GAO: Inspections More Likely for Employers with Labor Unrest

Employers experiencing labor unrest are about 6.5 times more likely to be inspected by the Occupational Safety & Health Admin. than the average employer, according to a government report released Aug. 31. The Gen. Accounting Office produced the report at the request of Rep. Peter Hoekstra (R-Mich.), chairman of the House Education and the Workforce Subcommittee on Oversight and Investigations, and Rep. Cass Ballenger (R-N.C.), chairman of the Subcommittee on Workforce Protections.

GAO conducted the study from June 1999 to June 2000 and covered about 22,000 employers GAO researched 1) the extent to which employers experiencing labor unrest are more likely to be inspected than those with more tranquil labor relations, 2) whether OSHA has policies for performing inspections during periods of labor unrest, and 3) whether those policies are followed.  GAO noted that “labor unrest” means dissatisfaction among workers, but there is no consensus about the ways in which labor unrest develops or the forms it takes.

“[I]t is clear that there is some relationship between labor unrest and employees’ dissatisfaction with wages and working conditions,” wrote GAO.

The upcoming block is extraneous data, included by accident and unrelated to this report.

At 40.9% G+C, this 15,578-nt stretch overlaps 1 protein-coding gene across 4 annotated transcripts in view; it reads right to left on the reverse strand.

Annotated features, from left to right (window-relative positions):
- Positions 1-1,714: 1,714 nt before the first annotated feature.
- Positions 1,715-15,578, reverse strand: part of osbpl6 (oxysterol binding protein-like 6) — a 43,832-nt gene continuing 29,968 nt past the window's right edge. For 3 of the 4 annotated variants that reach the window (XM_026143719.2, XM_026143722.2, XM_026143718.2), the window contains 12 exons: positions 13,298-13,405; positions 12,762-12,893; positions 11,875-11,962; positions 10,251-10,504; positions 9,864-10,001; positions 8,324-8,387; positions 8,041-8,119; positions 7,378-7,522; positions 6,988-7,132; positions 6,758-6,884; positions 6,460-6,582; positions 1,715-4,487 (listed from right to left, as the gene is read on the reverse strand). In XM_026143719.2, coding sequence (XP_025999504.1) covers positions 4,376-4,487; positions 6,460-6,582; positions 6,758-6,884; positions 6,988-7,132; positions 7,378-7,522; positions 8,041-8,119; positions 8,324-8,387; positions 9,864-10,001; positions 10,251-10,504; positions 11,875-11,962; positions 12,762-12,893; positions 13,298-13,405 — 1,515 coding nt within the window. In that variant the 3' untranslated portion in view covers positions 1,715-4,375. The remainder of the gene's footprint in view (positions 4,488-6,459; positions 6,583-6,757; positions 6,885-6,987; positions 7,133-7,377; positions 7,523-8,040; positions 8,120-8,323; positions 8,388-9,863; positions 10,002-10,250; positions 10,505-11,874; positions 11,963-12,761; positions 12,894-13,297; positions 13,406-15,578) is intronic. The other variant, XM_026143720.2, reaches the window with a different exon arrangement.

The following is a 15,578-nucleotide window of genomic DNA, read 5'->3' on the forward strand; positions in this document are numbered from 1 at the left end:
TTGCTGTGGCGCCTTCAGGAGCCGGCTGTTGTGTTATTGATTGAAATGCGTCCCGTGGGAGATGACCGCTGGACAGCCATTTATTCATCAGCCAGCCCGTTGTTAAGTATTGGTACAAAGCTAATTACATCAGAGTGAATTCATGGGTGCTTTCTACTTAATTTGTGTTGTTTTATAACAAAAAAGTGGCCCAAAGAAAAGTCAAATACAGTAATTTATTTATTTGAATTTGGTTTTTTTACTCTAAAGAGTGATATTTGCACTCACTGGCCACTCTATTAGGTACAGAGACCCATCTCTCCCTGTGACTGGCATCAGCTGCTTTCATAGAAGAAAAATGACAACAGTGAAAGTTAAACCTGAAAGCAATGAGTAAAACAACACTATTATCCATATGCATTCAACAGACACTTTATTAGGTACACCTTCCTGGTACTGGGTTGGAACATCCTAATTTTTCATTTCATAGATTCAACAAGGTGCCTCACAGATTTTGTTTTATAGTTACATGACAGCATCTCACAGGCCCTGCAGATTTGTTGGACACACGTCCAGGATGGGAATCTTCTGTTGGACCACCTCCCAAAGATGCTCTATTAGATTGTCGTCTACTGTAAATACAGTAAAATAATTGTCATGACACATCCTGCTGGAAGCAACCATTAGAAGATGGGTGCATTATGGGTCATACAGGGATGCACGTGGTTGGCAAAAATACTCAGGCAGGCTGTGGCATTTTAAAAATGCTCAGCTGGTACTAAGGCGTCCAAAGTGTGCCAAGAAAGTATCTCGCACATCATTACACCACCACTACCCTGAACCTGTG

GAO found that in 1994-98, about 68% of the almost 1,900 OSHA inspections conducted each year at companies experiencing labor unrest resulted from complaints, fatalities, or catastrophes. In contrast, only about 27% of the almost 100,000 total inspections OSHA conducted each year resulted from complaints, fatalities, or catastrophes. GAO said that among employers experiencing labor unrest, there was a higher proportion of complaint-based inspections at employers with unions than at non-union employers. [BNA 9/5/00]

“More disturbing are the questions about Gore’s attitude toward union corruption raised by his campaign’s closeness to figures convicted or implicated in violations of law… [T]he Gore campaign’s actions suggest a coziness with allies convicted of or implicated in illegally manipulating a union election. In 1960, John Kennedy campaigned as a backer of union positions but an opponent of union corruption. Gore takes the first stance but not, it seems, the second.”

– Columnist Michael Barone, U.S. News & World Report, Sept. 4, 2000.